REWRITING a famous story from a different character's point of view has become common enough that the results constitute a genre of their own. John Gardner saw "Beowulf" through the monster's eyes in "Grendel"; Jean Rhys' "Wide Sargasso Sea" excavated the life of Jane Eyre's "madwoman in the attic"; while Tom Stoppard's play "Rosencrantz and Guildenstern Are Dead" infused life into a pair of tertiary players in "Hamlet." It's the literary equivalent of those particularly potent cover versions that forever change the way you hear the original. (Think of Kirsty MacColl giving us the woman's side of the story when she takes on Billy Bragg's song "A New England.")
Rarer are books by the same author in which a sequence of events gets the "Rashomon" treatment. A decade after "Mrs. Bridge" (1959), Evan S. Connell revisited the marriage depicted in that book with "Mr. Bridge." In 1936, Harry Stephen Keeler sprung upon an unsuspecting public not one but two massive "dossier" murder mysteries, "The Marceau Case" and "X. Jones -- Of Scotland Yard"; starting from the same set of clues, the books' respective detectives come to radically different conclusions as to the culprit. (Clearly the bizarre setup -- man dead on a mown lawn, no trace of implicating footprints -- inspired him: the case comes up three more times in his oeuvre, each time with a fresh solution.) And Joe Haldeman's 1975 novel "The Forever War," about the fast-forwarded, century-spanning military career of William Mandella, and its 2006 coda "A Separate War," which gives his wife Marygay's account of her years apart from her him.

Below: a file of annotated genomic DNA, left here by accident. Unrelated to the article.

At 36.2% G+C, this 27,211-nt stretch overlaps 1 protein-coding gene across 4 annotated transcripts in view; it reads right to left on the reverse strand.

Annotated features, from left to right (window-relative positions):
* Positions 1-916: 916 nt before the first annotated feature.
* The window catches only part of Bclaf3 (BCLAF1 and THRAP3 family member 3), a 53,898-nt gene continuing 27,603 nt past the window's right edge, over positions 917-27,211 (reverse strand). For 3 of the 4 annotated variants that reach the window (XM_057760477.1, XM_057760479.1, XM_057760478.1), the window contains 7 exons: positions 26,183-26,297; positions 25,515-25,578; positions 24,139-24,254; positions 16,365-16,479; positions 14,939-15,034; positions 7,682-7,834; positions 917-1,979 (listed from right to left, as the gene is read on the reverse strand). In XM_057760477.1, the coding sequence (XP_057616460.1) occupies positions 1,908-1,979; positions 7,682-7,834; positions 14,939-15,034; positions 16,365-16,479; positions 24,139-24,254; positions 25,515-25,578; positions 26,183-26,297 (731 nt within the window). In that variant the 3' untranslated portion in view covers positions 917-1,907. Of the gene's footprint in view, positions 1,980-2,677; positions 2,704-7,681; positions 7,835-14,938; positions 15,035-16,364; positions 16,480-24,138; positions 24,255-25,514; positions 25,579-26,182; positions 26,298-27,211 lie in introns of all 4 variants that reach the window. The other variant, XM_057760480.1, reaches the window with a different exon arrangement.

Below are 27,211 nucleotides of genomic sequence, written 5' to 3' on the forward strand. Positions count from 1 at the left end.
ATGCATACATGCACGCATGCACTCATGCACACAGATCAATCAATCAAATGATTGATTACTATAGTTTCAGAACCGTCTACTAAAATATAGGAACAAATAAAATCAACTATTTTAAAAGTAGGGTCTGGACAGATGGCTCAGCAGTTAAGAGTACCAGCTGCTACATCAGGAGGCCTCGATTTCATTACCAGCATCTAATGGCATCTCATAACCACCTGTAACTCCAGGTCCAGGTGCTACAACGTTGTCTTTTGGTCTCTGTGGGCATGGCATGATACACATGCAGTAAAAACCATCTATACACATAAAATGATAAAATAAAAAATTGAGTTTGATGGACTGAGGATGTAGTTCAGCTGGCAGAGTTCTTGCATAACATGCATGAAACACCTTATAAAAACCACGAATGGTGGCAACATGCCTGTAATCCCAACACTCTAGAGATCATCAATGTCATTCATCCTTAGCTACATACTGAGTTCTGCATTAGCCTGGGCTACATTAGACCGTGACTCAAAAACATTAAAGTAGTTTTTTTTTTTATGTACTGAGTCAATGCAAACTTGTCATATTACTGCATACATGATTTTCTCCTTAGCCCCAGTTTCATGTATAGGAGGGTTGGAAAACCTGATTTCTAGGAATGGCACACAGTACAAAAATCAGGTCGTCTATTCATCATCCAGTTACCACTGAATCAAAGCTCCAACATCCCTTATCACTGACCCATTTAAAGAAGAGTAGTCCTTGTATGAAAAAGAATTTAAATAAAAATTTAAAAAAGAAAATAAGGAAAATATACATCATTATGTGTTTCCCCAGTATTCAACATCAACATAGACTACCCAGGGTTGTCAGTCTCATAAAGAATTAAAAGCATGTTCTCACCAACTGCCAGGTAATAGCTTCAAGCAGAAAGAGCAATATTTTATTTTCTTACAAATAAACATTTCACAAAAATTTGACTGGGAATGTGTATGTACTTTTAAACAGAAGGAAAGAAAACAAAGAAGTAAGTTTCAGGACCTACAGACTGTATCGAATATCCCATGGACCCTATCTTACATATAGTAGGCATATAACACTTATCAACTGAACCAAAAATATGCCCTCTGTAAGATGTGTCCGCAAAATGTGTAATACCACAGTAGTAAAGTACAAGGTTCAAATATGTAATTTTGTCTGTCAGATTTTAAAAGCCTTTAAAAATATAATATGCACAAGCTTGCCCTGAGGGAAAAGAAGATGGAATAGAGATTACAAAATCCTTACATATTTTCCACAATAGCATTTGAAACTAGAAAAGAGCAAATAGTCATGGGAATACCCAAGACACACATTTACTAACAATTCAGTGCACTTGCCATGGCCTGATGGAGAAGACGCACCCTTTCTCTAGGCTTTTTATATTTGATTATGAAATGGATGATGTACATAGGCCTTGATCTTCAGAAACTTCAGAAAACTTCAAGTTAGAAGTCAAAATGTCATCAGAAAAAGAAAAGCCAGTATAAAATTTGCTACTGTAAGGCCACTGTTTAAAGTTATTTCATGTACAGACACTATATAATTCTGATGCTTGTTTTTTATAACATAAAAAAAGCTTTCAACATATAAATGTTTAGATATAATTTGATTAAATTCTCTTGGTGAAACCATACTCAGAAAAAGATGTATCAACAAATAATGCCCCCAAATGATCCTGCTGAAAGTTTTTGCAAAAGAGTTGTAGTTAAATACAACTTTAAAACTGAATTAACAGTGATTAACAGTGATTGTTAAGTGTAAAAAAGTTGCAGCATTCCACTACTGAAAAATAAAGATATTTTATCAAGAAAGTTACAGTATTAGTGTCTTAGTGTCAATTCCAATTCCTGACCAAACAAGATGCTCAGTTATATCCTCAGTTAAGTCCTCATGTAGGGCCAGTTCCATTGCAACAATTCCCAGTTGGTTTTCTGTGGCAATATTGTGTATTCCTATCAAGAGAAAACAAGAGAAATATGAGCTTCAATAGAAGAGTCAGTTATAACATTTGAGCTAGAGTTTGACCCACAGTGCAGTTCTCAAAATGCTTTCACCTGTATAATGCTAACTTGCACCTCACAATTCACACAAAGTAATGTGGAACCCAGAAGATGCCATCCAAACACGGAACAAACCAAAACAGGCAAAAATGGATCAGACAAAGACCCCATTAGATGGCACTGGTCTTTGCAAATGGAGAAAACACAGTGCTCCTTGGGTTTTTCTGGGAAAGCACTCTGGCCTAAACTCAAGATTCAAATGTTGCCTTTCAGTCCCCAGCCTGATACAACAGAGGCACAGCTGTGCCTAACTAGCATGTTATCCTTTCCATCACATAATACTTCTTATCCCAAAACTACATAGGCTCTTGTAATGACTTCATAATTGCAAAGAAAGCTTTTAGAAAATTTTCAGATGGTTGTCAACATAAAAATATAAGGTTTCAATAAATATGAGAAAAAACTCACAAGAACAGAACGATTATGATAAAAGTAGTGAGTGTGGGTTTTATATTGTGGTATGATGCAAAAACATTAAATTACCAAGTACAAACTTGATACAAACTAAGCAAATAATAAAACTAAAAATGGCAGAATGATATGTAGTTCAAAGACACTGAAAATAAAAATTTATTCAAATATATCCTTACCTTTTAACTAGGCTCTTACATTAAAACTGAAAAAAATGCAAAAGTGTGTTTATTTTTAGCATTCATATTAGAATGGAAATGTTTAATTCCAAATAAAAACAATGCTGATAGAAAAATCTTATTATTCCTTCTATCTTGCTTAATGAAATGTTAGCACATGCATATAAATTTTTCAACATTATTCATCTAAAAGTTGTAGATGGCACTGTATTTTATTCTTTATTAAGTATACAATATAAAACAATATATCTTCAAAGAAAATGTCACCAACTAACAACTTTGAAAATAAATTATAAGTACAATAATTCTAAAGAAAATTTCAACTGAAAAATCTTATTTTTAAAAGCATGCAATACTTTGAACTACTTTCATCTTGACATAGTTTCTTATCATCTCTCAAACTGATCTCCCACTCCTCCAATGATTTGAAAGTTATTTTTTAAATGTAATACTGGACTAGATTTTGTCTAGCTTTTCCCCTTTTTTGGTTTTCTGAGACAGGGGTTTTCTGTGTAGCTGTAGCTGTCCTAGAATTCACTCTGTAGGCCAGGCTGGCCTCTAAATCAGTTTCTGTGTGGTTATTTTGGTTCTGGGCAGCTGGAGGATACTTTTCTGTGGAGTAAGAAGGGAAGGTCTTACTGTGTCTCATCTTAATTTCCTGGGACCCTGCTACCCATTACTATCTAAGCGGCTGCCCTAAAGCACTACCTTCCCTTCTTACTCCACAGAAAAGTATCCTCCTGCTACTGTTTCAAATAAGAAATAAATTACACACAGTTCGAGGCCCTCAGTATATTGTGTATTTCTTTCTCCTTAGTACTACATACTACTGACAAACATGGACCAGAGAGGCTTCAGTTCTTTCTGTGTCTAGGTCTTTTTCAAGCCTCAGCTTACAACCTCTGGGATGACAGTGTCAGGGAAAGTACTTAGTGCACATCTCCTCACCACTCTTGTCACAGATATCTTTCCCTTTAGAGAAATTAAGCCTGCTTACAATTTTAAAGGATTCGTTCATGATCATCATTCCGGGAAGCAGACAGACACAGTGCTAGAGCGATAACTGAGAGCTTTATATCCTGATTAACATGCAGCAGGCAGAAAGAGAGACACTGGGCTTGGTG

Haldeman's work is a precursor to John Scalzi's "Old Man's War" novels, the most recent of which, "Zoe's Tale" (Tor: 336 pp., $24.95), reworks its 2007 predecessor, "The Last Colony." "Old Man's War," Scalzi's debut (and eponymous series starter), drew comparisons to Haldeman's classic, for speculations on the high-tech wizardry and strange ironies of far-future warfare. The titular fogey is widower and former ad copywriter John Perry (best known for the tire-selling motto, "Sometimes you just gotta hit the road"), who at age 75 enlists with the Colonial Defense Forces in exchange for a souped-up, better-than-youthful body. Perry figures his days are numbered (the CDF mortality rate is perilously high), but he and his septuagenarian comrades prefer to go out with a bang, not a whimper. Earth holds little except loneliness, dotage, the body's decay.
To his surprise, Perry discovers that he has a talent for interstellar soldiering, and the resulting story is fast-paced, imaginative, absurd and heartfelt. Perry's voice is appropriately complex for someone both so young and so old -- worldly wise yet attuned to the wonders and myriad ironies of the weird new life he's been granted. (The scene in which Perry sees his worn-out husk through the eyes of his buffed new bod is pure "Dorian Gray.") A love story masquerading as a combat novel, or maybe the other way around, "Old Man's War" is a fully formed work of art, satisfying on multiple levels.
No wonder Scalzi would want to linger in the universe he's created. For the follow-up, "The Ghost Brigades" (the title refers to troops generated from the DNA of the dead -- including Perry's late wife), he gave Perry's voice a rest; it's told in the third person. Perry, now in his 80s, returned to narrate 2007's "The Last Colony," in which he and his once and future wife Jane Sagan (it's complicated) spearhead a colonial venture that turns out to be an elaborate trap (it's also complicated). The ending is right out of "The Forever War" -- or do I mean "Hannah and Her Sisters"?